After two very long days I asked to speak to the Consultant for a proper update. He was lovely and sat us down and said that she was out of danger and as far as they were concerned the marks were nothing to worry about, just birth marks and thankfully none of them were causing major areas of concern. She would still need to be observed in case any of the marks caused her any issue in the future for that that moment she was ok. I cannot describe how I felt. I wanted to hug him and jump up and down but instead I burst into tears and thanked him, a lot.
Later that night Miss C was allowed out of the incubator and into a normal cot but still had to spend the night in NNU being observed. I think that was the first night that I managed to get some sleep, albeit only 3 hours but I could finally stop worrying and relax a little. The next night after visiting I was told that once they had taken photographs of all the marks I could take her back to the regular maternity ward. So about 20:30 I got to bring my little girl back with me. I wheeled her cot along the corridor that I had run up and down non stop for three days in a bit of a blind panic, but when I got her back to that room I wept for a good half hour with pure relief.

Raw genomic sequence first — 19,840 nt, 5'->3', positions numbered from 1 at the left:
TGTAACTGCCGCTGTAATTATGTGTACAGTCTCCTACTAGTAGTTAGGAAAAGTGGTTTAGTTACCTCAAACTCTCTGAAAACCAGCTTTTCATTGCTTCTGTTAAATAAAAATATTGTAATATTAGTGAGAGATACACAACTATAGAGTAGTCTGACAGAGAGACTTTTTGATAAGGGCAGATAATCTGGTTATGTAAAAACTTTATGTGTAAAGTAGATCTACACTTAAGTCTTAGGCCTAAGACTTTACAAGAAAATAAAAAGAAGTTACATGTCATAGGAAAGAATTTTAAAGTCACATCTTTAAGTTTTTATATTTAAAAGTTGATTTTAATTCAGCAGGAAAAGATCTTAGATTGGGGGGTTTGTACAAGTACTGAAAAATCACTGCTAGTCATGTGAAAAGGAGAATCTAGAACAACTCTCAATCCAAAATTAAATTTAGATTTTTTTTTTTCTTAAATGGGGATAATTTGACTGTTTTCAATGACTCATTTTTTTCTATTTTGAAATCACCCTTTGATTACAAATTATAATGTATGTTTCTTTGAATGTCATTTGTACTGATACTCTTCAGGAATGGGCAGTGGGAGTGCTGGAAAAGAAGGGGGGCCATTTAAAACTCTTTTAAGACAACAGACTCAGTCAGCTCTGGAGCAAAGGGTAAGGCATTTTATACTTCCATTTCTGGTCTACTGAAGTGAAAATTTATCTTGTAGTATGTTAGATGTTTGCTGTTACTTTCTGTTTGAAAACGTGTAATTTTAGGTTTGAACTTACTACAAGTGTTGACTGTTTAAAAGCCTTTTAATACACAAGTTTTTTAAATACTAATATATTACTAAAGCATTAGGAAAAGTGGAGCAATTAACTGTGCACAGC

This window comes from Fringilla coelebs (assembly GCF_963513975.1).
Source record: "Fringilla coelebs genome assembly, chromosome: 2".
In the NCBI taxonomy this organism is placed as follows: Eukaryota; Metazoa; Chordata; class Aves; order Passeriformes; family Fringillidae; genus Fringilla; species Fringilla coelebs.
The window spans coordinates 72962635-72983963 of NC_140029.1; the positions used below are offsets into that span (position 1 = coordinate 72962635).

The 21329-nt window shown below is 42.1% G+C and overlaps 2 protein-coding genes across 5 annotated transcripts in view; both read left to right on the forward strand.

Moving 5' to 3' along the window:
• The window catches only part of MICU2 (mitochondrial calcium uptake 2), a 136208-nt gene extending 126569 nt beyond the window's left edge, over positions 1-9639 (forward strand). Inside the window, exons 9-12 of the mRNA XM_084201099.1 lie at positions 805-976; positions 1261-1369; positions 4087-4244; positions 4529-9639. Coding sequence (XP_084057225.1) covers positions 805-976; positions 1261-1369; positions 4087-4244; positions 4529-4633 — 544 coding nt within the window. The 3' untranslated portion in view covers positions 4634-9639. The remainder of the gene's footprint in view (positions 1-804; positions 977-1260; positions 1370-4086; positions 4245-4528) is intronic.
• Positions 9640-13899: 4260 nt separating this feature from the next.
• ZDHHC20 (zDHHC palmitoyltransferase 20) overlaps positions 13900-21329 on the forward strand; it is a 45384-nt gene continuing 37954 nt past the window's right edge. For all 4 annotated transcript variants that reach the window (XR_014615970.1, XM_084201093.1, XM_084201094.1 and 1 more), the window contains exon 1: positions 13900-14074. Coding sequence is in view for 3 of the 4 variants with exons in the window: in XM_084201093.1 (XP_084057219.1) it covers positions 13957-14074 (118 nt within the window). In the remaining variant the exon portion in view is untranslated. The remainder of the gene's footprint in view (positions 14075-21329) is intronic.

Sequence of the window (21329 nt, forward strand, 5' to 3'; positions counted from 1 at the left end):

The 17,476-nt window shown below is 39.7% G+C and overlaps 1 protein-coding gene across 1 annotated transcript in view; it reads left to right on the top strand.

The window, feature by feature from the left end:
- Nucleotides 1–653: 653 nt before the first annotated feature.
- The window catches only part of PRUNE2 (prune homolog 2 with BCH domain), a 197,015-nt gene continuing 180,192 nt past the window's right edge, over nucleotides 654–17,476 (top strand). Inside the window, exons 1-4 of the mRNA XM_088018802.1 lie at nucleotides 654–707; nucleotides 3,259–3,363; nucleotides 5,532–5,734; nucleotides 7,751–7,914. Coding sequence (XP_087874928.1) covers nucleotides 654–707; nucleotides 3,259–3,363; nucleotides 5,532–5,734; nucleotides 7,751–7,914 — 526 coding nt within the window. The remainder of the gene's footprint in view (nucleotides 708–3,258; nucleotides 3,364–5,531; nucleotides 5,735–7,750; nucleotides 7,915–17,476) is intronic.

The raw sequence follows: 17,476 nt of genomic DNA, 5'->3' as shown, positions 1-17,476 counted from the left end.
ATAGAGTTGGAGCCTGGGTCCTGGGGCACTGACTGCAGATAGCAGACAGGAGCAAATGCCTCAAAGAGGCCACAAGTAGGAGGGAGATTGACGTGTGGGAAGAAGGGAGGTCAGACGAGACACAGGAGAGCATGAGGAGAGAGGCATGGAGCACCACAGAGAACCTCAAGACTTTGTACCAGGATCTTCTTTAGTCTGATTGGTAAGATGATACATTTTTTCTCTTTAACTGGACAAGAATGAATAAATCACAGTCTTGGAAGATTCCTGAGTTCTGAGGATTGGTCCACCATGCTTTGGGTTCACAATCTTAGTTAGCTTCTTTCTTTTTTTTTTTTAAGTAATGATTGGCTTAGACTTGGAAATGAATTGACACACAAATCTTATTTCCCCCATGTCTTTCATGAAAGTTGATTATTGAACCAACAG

The next morning, the nurses did their rounds are were happy for us to be discharged so I got to take my girl home and have all my family together. I am so thankful to the nurses, midwives, breastfeeding staff and all the support staff that helped us through this truly awful time.
Miss C was seen by the Consultant at a month old who compared the marks with the photograph to see if they had changed. They were still there but on the upside, the marks hadn’t got any worse and looked to be fading. She was then seen again at three months old and we got the same report and the Consultant was happy to sign her off from her care.
Miss C is an amazing little lady who is now thriving and you would never know the dramatic start to life she had.